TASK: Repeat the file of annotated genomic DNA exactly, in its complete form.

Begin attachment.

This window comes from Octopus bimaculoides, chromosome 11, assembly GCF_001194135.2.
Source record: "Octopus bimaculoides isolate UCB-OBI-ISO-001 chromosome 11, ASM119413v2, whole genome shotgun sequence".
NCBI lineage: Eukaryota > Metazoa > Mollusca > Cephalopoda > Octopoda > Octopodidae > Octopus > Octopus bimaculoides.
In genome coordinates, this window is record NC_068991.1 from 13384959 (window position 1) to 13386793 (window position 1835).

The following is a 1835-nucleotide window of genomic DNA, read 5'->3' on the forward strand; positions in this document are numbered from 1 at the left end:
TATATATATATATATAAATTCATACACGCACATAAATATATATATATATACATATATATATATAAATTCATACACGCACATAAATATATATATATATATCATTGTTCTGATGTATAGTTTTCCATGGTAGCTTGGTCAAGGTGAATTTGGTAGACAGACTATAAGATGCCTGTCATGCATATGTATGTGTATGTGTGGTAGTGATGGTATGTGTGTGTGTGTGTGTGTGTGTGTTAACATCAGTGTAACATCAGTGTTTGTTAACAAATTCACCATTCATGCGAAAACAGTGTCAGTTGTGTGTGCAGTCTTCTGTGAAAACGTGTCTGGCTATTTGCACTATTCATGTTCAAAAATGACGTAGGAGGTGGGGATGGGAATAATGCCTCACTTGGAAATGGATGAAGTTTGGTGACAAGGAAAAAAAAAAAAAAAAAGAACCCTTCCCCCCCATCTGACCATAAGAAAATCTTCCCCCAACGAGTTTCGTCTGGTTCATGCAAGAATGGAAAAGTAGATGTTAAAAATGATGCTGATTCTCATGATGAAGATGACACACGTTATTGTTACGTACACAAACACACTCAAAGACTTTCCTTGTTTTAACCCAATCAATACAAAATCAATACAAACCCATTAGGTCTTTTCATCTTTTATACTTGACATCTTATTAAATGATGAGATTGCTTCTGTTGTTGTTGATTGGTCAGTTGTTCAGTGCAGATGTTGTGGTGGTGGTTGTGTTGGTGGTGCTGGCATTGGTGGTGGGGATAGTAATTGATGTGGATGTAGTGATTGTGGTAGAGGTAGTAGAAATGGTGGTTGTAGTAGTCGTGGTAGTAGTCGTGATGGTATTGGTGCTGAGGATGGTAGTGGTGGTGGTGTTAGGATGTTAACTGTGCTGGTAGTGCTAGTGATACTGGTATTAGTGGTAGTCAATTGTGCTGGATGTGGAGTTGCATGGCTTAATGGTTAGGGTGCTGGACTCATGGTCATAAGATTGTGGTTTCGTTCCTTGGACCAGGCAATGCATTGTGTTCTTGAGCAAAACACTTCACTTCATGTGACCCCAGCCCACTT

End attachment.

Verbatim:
This window comes from Octopus bimaculoides, chromosome 11, assembly GCF_001194135.2.
Source record: "Octopus bimaculoides isolate UCB-OBI-ISO-001 chromosome 11, ASM119413v2, whole genome shotgun sequence".
NCBI lineage: Eukaryota > Metazoa > Mollusca > Cephalopoda > Octopoda > Octopodidae > Octopus > Octopus bimaculoides.
In genome coordinates, this window is record NC_068991.1 from 13384959 (window position 1) to 13386793 (window position 1835).

The following is a 1835-nucleotide window of genomic DNA, read 5'->3' on the forward strand; positions in this document are numbered from 1 at the left end:
TATATATATATATATAAATTCATACACGCACATAAATATATATATATATACATATATATATATAAATTCATACACGCACATAAATATATATATATATATCATTGTTCTGATGTATAGTTTTCCATGGTAGCTTGGTCAAGGTGAATTTGGTAGACAGACTATAAGATGCCTGTCATGCATATGTATGTGTATGTGTGGTAGTGATGGTATGTGTGTGTGTGTGTGTGTGTGTGTTAACATCAGTGTAACATCAGTGTTTGTTAACAAATTCACCATTCATGCGAAAACAGTGTCAGTTGTGTGTGCAGTCTTCTGTGAAAACGTGTCTGGCTATTTGCACTATTCATGTTCAAAAATGACGTAGGAGGTGGGGATGGGAATAATGCCTCACTTGGAAATGGATGAAGTTTGGTGACAAGGAAAAAAAAAAAAAAAAAGAACCCTTCCCCCCCATCTGACCATAAGAAAATCTTCCCCCAACGAGTTTCGTCTGGTTCATGCAAGAATGGAAAAGTAGATGTTAAAAATGATGCTGATTCTCATGATGAAGATGACACACGTTATTGTTACGTACACAAACACACTCAAAGACTTTCCTTGTTTTAACCCAATCAATACAAAATCAATACAAACCCATTAGGTCTTTTCATCTTTTATACTTGACATCTTATTAAATGATGAGATTGCTTCTGTTGTTGTTGATTGGTCAGTTGTTCAGTGCAGATGTTGTGGTGGTGGTTGTGTTGGTGGTGCTGGCATTGGTGGTGGGGATAGTAATTGATGTGGATGTAGTGATTGTGGTAGAGGTAGTAGAAATGGTGGTTGTAGTAGTCGTGGTAGTAGTCGTGATGGTATTGGTGCTGAGGATGGTAGTGGTGGTGGTGTTAGGATGTTAACTGTGCTGGTAGTGCTAGTGATACTGGTATTAGTGGTAGTCAATTGTGCTGGATGTGGAGTTGCATGGCTTAATGGTTAGGGTGCTGGACTCATGGTCATAAGATTGTGGTTTCGTTCCTTGGACCAGGCAATGCATTGTGTTCTTGAGCAAAACACTTCACTTCATGTGACCCCAGCCCACTT